Rural communities also lack resources to deal with COVID-19 outbreaks, Mokdad noted. Michigan has 1,177 COVID-19 hospitalizations as of Tuesday, according to the Michigan Department of Health and Human Services. 

"Detroit has more capacity for public health, more hospitals, more ICUs, more ventilators," Mokdad said. "So in reality, rural communities should be more careful …because the deck of cards is stacked against them — they have less access to public health, less capacity to do tracing, less capacity to do testing, than do the big cities."

In Grand Rapids, Kent County Public Health Officer Adam London said there’s been an increase in cases and hospitalizations. He attributes the uptick to lack of compliance with public health measures. 

“The challenge for us now is that we don’t have consistent mask use, and we have COVID," London said. "... And we’re not going to be able to keep these numbers down if we don’t have consistent use across the board.”  

Are mutations a new threat?

Scientists at Los Alamos National Laboratory and the University of Missouri have identified mutations in the virus they believe are contributing to the global increase in cases, but the theory is controversial in the scientific community.  

Kamlendra Singh, a molecular biochemist, and a team of researchers at the University of Missouri recently identified three specific mutations to the COVID-19 virus that have evolved since the first cases of COVID-19 were identified in China. 

The mutations co-exist in every single case of COVID-19 in the United States and might play a role in how infectious it is. The peer-reviewed study was published Sept. 15 in the Journal of Neuroimmune Pharmacology.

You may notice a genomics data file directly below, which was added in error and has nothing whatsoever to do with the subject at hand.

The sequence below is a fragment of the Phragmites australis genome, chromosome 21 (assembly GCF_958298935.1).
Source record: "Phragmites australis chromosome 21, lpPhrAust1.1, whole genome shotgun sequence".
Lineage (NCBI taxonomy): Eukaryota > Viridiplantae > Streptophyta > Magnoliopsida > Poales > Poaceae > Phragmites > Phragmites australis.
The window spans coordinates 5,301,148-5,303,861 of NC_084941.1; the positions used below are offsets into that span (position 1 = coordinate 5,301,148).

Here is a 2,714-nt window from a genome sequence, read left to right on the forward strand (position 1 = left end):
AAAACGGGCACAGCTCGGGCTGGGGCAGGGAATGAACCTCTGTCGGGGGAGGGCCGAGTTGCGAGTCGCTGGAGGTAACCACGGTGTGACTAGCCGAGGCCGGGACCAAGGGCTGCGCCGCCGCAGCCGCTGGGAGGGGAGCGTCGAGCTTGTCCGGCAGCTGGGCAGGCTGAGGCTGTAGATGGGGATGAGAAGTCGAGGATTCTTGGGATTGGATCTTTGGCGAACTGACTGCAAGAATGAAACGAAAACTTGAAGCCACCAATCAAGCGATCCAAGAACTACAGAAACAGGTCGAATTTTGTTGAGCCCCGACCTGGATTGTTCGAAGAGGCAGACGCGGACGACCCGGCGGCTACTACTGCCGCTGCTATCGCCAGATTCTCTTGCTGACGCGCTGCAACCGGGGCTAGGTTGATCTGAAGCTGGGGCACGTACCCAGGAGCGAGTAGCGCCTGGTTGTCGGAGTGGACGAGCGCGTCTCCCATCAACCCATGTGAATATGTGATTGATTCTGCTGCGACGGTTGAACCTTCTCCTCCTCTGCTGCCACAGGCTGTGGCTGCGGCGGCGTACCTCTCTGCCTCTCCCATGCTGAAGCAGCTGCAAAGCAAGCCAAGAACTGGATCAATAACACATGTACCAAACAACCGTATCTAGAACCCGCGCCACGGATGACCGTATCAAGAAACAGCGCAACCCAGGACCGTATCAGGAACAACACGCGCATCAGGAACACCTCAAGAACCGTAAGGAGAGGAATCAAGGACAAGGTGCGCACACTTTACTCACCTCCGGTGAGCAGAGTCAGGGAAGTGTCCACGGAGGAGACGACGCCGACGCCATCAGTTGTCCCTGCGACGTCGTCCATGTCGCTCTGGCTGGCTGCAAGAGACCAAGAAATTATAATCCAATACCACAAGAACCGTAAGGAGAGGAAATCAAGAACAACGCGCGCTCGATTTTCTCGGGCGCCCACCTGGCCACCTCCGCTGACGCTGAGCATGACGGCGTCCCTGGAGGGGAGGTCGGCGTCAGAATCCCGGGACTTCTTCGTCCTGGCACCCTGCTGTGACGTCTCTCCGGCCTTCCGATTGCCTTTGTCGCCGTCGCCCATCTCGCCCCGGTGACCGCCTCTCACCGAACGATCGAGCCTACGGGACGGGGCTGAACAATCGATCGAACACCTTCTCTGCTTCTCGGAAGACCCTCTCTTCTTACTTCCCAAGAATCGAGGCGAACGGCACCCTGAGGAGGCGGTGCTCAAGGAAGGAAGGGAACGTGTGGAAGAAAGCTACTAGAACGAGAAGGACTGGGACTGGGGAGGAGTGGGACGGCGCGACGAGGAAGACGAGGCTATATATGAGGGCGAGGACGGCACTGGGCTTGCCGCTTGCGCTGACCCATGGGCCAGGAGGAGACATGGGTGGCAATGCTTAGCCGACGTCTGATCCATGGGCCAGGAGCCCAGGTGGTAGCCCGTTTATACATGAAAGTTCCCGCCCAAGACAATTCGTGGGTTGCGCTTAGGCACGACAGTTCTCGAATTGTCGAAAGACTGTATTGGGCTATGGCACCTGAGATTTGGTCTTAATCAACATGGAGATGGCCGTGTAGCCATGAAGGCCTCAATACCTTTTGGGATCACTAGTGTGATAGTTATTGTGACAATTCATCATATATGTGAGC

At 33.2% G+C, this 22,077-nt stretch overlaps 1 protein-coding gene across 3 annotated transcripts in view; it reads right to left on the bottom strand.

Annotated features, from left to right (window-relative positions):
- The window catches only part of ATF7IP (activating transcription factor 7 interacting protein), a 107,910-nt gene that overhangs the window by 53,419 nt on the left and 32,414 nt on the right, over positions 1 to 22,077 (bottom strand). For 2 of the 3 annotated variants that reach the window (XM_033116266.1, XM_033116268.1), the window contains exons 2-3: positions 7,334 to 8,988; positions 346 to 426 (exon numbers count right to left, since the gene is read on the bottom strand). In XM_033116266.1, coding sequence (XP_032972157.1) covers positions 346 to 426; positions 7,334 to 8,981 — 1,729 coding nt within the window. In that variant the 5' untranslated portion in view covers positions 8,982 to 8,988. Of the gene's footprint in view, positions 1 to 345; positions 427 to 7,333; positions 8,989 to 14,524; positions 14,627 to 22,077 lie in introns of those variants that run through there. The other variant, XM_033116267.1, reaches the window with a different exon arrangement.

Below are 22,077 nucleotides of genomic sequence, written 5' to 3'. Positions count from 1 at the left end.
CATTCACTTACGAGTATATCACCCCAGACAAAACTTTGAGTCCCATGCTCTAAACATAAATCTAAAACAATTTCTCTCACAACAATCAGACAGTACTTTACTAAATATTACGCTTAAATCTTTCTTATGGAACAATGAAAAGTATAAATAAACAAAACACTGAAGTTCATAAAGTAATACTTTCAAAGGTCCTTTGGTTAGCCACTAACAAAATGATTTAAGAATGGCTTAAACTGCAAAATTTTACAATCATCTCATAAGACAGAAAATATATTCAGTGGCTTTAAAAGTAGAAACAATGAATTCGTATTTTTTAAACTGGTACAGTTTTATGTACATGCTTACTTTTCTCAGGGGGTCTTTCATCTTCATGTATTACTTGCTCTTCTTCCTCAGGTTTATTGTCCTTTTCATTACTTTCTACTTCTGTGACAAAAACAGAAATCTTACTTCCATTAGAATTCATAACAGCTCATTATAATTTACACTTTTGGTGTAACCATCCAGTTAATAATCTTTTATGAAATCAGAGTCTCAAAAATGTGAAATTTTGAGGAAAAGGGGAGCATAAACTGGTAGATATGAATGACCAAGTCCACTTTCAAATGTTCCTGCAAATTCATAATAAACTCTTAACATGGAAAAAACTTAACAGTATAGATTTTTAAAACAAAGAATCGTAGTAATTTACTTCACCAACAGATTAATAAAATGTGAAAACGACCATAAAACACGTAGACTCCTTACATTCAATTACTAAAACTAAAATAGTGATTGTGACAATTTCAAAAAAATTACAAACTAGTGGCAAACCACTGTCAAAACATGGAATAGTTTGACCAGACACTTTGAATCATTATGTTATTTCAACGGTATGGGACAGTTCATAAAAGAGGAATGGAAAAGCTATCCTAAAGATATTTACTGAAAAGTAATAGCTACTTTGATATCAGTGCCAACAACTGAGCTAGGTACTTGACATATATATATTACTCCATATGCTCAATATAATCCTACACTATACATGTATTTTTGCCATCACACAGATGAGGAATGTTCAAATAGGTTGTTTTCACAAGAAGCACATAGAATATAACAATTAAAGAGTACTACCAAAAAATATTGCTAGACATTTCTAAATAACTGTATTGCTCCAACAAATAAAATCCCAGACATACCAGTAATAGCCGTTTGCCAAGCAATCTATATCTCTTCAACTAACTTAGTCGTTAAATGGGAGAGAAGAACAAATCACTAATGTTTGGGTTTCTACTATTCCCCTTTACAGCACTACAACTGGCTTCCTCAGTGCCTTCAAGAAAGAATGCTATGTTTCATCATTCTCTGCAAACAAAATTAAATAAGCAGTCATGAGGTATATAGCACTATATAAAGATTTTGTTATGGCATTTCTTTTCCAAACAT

"These mutations are at certain critical points where they can enhance the replication of the virus. Right now we’re doing experiments that are showing these results," said Singh, noting a new paper on the team's research will be published in the next month.

"Epidemiologists have their own view. Based on our results we definitely think these mutations do enhance the replication and efficiency of the virus." 

UM's Monto discounted the theory, saying the SARS-CoV-2 virus appears to have fewer mutations than influenza viruses. 

"We haven’t had to worry about more than one virus to put in the (COVID-19) vaccine," Monto said. "With flu, we always have to worry about the virus changing from year to year and having to replace it. 

COVID-19 has been "pretty stable," he said, adding the data isn't strong in showing the mutations result in changing the behavior of the virus. 

"There are molecular biologists who love to look for changes," Monto said. "If you look for them, you’re going to find them. The question is: Are they important or not?"  

America's large share of cases

Though cases are increasing across the globe, they are increasing most in the United States.

America has just over 4% of the world's population but about 20% of global coronavirus cases — a problem many epidemiologists attribute to political division.

"That division within our country, and that misinformation, lack of faith in science — we’ve paid dearly for it," Mokdad said.